Money, millennials and morals

group of millennials running in a field

Savings

Amanda Young

25th October 2016 at 9:00am

Does age affect your outlook, when it comes to money?

There seems to be a growing body of evidence that, for the Millennials, it does. That’s the generation born between the early 1980s and 2000.

The combination of growing up during the banking crisis, as well as being digital natives, has created an emerging disruptive influence in a range of markets. These are either opportunities or threats, depending on how you look at them.

The rise of the sharing economy

The sharing economy has prospered as alternative ways of sourcing finance, transport and accommodation have become available at your fingertips. Peer recommendation and online reputation mean established brands have often found themselves bypassed by new market entrants.

And it’s affecting the traditional investment world too. Profit is not seen as the sole goal: in one survey (PDF), Millennials were found to be twice as likely as other investors to invest in companies or funds that target specific social or environmental outcomes.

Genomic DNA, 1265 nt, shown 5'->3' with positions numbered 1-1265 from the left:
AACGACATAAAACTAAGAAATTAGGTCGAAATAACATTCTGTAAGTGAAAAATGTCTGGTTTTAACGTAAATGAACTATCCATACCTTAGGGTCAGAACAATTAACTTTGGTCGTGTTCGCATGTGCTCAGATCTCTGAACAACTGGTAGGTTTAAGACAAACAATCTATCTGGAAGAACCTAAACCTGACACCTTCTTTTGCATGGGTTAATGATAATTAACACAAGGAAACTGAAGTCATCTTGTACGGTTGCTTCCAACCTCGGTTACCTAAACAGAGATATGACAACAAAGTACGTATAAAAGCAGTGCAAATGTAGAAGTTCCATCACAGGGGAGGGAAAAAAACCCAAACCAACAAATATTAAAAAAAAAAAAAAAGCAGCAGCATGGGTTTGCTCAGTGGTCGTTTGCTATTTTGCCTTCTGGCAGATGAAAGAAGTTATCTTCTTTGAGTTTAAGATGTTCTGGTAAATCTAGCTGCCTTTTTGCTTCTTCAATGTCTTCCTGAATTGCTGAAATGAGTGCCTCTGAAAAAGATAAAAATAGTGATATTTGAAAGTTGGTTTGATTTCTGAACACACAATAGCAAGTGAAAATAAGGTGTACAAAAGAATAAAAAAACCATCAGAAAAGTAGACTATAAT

This becomes all the more important when we consider pension auto-enrolment and the numbers of young people who are saving into a pension for the first time, and who have investment choices in their workplace pension.

Set against this background, investments with an ethical focus have become more popular since they first appeared in the 1980s, with an estimated £15 billion held in UK ethical funds today.

Good Money Week

During Good Money Week (30 October – 5 November 2016) we’ll be exploring these themes in blogs, videos and taking part in events across the country. Find out more about Good Money Week here.

Standard Life also offer ethical or values-based investing opportunities. Visit our Ethical Investments Hub for more information.

A Stocks and Shares ISA and a pension are investments. The value of investments can go up or down and may be worth less than you paid in. Past performance is not a reliable indicator of future performance.

This blog and any responses to comments should not be regarded as financial advice. The information here is based on our understanding in October 2016.

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